Christa Otteson isn’t ranting, exactly. But the 40-year-old mother of two is tired of feeling left out.

She’s tired of baby boomers “holding court” at the top of organizations and not giving younger people with new ideas a shot. She’s tired of the fuss being made over millennials and their expensive college degrees, when she and her friends are staring down $50,000 or more in student loans.

“I am constantly hearing comparisons in the media between boomers and millennials,” said Otteson, “and our generation seems to be left out of the discourse.”

Otteson is part of a frustrated group of 34- to 49-year olds who should be in the prime of their lives. Instead, the cohort known as Generation X is finding that advertisers, retailers, HR managers and even city planners see them, in the words of one Twin Cities housing developer, as “inconsequential.”

This feeling is driven partly by their lack of numerical clout.

Born between 1965 and 1980, Generation X has about 65 million members nationwide. But they are flanked on either side by boisterous behemoths — 77 million baby boomers and an even bigger wave of 83 million millennials, those born after 1980.

“Gen Xers had about three years in the sun of marketers,” scoffed Lynn Franz, a Gen Xer who knows firsthand. She works for the Mithun ad agency in Minneapolis, and rarely hears clients interested in reaching people her age.

“Baby boomers had, what, 20 years of attention? And now we’ll be hearing about millennials for the next 20? It’s a very middle-child mind-set.”

This is the generation that grew up with the highest divorce rate in history, whose sexual awakening was tainted by fears of AIDS and who have soldiered through three recessions. They bought houses at the top of the market, and when the bottom fell out, had the highest percentage of underwater mortgages.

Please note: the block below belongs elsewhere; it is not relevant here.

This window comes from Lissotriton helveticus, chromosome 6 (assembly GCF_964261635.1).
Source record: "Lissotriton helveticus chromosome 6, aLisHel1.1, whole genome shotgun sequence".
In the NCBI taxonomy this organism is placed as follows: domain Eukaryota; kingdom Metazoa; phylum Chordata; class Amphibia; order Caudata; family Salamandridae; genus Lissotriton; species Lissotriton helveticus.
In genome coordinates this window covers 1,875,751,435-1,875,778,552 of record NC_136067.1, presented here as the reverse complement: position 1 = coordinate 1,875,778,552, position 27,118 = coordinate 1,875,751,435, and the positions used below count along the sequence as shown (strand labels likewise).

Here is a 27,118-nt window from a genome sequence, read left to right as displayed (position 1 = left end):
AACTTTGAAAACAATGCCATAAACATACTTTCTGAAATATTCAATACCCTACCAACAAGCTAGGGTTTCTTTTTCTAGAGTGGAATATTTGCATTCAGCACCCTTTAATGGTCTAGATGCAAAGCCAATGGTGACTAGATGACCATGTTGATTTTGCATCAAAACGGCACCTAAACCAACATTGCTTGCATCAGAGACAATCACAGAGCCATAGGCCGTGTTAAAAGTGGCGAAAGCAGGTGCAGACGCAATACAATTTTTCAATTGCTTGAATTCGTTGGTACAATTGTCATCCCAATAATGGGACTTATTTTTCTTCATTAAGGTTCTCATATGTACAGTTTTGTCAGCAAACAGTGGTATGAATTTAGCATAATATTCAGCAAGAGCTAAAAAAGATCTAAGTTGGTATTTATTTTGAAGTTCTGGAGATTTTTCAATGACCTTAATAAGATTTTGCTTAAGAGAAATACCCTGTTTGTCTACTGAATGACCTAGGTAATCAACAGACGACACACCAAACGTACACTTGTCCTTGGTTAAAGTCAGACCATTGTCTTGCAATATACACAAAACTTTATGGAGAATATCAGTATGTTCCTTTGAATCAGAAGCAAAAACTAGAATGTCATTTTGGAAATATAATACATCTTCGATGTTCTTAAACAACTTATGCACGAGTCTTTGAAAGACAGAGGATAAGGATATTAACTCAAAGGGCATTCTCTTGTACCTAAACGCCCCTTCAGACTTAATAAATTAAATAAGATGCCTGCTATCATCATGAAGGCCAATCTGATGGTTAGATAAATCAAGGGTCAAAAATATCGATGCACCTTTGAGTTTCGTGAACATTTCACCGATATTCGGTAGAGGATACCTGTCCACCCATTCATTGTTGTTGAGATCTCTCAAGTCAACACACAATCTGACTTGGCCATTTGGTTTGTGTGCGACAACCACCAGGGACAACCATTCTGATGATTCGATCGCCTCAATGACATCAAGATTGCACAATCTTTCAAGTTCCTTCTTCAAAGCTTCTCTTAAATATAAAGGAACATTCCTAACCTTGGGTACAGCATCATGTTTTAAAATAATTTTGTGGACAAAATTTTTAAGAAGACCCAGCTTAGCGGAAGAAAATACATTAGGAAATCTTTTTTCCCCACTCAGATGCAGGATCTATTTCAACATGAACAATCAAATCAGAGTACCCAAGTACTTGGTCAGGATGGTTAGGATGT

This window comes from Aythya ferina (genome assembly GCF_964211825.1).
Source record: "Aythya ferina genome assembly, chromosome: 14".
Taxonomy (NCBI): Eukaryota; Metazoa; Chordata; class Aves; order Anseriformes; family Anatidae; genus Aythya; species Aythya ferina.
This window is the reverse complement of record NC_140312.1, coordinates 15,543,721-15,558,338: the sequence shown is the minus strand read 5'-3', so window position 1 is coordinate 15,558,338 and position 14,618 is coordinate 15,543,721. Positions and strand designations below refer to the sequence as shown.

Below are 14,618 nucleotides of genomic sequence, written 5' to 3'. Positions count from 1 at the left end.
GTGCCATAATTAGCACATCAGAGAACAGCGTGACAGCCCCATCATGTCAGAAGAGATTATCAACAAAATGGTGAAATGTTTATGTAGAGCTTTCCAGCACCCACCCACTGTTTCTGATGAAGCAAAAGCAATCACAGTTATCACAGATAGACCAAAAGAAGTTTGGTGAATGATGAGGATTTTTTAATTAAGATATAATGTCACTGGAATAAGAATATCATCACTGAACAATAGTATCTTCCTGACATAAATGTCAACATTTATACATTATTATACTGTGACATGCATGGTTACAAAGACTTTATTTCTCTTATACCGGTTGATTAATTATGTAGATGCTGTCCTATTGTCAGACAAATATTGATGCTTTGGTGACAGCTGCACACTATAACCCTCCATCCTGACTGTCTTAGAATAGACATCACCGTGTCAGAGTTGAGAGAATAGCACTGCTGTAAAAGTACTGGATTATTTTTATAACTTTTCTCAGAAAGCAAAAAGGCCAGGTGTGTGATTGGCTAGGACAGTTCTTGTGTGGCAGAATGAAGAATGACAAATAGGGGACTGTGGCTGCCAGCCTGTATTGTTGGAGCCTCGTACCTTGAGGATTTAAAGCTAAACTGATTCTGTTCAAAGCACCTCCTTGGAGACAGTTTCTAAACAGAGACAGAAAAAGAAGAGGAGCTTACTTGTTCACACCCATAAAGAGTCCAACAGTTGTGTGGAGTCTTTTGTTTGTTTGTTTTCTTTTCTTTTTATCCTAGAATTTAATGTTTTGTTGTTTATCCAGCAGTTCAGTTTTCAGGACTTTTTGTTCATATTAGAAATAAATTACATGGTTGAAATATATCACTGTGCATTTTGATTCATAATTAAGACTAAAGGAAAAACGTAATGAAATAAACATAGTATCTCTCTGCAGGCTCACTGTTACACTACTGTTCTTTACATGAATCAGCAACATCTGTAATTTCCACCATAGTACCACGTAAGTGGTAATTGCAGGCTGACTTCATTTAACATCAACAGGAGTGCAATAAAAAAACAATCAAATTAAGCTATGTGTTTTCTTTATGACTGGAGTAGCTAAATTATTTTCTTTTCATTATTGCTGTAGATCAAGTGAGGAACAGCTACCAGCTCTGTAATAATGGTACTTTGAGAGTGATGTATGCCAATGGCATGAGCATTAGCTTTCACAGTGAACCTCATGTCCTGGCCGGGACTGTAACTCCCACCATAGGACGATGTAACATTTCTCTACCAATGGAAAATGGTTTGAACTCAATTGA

Gen Xers’ worklife has been defined by corporate downsizing and massive layoffs. Many returned to school, making them among the most well-educated group. But with mounds of college debt and tenuous job prospects, large numbers delayed parenthood.

No wonder they feel put upon.

“They’re in a tough slog, the tough middle innings of life,” said Paul Taylor, a senior fellow with the Pew Research Center. “But you have the impression that their generational persona is, ‘We will get on with it. We’ll figure it out.’ ”

Middle-child syndrome

In a report earlier this year, Taylor anointed Generation X as “America’s neglected middle child,” concluding that the Xers are cemented between boomers and millennials across a dozen economic, demographic, political and social measures.

Politically, they fall between more conservative baby boomers and more liberal millennials. They take the comparative middle view on immigration, gay marriage and the role of government. Gen Xers are even in the middle when it comes to how many Facebook friends they have.

“We bear the brunt of every tax increase and every benefit cut, and we see no end in sight to either trend,” said Kent Kaiser, 48, of St. Paul. “But we don’t complain like the boomer ‘me’ generation or the millennials, who are so self-absorbed and entitled.”

Without a squeaky wheel advocating for their generation, “politicians don’t focus on us at all,” Kaiser said. “My sense is that most people in my age range would just love it if the government would stop ‘doing stuff’ and just leave us alone.”